from Pressure Points and Middle East Program

Good Fences Will Make Good Neighbors

August 24, 2011

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Israelis are increasingly worried about terror attacks from Sinai and rightly so. The area is quickly becoming the kind of ungoverned space that provides terrorists with their greatest opportunities. As a recent Financial Times article put it, Egypt has for decades engaged in “reckless neglect of the Sinai.” This was one of Mubarak’s “gravest sins” for “on his watch, state control over the country’s eastern gateway was dangerously eroded and its people’s relationship with central government became marked by deep mistrust and often hostility.”

The authorities in Cairo have long winked at extensive smuggling activities by the Bedouin in Sinai, partly in acknowledgment that there were few other forms of gainful employment there. Since the 2007 takeover of Gaza by Hamas, massive smuggling into Gaza has become a new and profitable business, so criminal activity of various forms is now just about the only business in Sinai except for the tourist industry in Sharm el-Sheikh. But to old-fashioned “economic” smuggling have been added both smuggling of modern weaponry to Hamas and outright terrorist actions against Israel from Sinai. Those actions come not only from Hamas but from other Palestinian Islamist groups, and that isn’t the worst news: Al Qaida is trying to build cells there, and so is Hezbollah.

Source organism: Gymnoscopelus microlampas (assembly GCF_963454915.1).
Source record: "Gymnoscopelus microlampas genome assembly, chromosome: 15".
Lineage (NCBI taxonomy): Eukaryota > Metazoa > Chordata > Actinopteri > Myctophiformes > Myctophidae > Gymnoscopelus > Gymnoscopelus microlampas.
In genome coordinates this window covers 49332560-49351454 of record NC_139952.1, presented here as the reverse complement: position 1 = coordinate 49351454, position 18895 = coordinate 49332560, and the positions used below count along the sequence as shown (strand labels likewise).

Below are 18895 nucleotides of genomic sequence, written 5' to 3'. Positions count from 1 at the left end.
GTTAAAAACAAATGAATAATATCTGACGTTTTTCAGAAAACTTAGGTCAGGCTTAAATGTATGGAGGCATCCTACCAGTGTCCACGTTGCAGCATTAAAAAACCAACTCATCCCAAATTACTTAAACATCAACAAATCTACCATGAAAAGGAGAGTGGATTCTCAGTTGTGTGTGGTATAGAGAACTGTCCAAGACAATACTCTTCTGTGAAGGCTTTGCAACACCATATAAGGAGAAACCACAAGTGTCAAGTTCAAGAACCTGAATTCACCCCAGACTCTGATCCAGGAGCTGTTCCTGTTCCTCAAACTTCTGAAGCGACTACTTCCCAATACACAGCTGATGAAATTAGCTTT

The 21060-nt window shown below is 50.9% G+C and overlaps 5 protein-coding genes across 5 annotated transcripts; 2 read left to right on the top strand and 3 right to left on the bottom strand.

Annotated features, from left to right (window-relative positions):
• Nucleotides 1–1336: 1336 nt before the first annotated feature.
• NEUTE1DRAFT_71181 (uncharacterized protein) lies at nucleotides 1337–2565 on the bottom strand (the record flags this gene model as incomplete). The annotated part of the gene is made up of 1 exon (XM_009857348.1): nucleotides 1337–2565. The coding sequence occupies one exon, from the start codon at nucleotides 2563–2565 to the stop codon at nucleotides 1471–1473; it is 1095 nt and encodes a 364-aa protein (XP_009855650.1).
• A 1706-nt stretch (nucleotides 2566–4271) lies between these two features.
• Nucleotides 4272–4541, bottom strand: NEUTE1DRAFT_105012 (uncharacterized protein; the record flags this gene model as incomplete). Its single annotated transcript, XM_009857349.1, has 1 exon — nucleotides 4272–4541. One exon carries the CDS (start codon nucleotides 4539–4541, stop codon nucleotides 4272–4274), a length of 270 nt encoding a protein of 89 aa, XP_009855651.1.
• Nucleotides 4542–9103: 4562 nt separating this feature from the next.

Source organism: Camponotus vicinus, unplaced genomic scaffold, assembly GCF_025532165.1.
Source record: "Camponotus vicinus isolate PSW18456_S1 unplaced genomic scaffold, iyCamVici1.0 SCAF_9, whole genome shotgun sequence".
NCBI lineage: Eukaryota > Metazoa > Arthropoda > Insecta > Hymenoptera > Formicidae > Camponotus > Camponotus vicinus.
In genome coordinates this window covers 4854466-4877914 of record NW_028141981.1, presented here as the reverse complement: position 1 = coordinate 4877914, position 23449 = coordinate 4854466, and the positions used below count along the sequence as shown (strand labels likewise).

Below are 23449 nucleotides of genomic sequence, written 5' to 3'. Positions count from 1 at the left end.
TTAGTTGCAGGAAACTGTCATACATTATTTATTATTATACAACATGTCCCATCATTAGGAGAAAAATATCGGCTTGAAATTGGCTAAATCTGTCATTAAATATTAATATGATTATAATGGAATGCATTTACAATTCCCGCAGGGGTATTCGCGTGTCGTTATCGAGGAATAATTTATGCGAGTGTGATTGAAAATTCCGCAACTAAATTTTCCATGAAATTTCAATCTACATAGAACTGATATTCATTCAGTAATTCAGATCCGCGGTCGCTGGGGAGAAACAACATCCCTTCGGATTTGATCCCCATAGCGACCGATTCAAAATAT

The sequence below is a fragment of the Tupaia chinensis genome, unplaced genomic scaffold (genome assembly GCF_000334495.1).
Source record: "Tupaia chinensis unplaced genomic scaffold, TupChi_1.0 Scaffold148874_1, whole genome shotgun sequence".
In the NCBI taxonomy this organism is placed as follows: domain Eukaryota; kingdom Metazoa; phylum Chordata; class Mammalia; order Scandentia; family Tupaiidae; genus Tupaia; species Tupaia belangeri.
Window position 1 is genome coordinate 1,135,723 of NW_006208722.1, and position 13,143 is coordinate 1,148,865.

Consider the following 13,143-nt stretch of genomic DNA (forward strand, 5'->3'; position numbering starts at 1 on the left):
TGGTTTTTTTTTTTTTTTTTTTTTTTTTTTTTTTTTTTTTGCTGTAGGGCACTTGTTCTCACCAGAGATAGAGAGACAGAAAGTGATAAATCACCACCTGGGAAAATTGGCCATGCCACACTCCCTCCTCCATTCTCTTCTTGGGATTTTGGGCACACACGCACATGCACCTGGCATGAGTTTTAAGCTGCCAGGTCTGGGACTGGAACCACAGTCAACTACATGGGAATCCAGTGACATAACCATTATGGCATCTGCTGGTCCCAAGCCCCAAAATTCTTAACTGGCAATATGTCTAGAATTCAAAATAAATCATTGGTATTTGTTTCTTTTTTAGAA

This problem has been building for a long time but got worse after 2007 and worse again this year. As a result, Israel will need to construct a border fence much like the one it has built to protect against Palestinian terrorism from the West Bank.  A fence has long been planned to stop illegal immigration, but now it will need to be built faster and to be longer and stronger.

This is not a new idea: Ariel Sharon had it in 2005.

But now it must really be implemented, primarily to protect Israelis but also to protect Israeli-Egyptian relations. As we saw this week, Israeli incursions into Sinai to attack terrorists can badly complicate bilateral relations: Cairo denies that the attacks came from its territory (though no doubt the military leadership knows the truth) and gets angry when embarrassed by Israeli attacks inside Egypt. The solution is to prevent the attacks, and here Israel and Egypt have a common interest—in a strong Israeli border fence.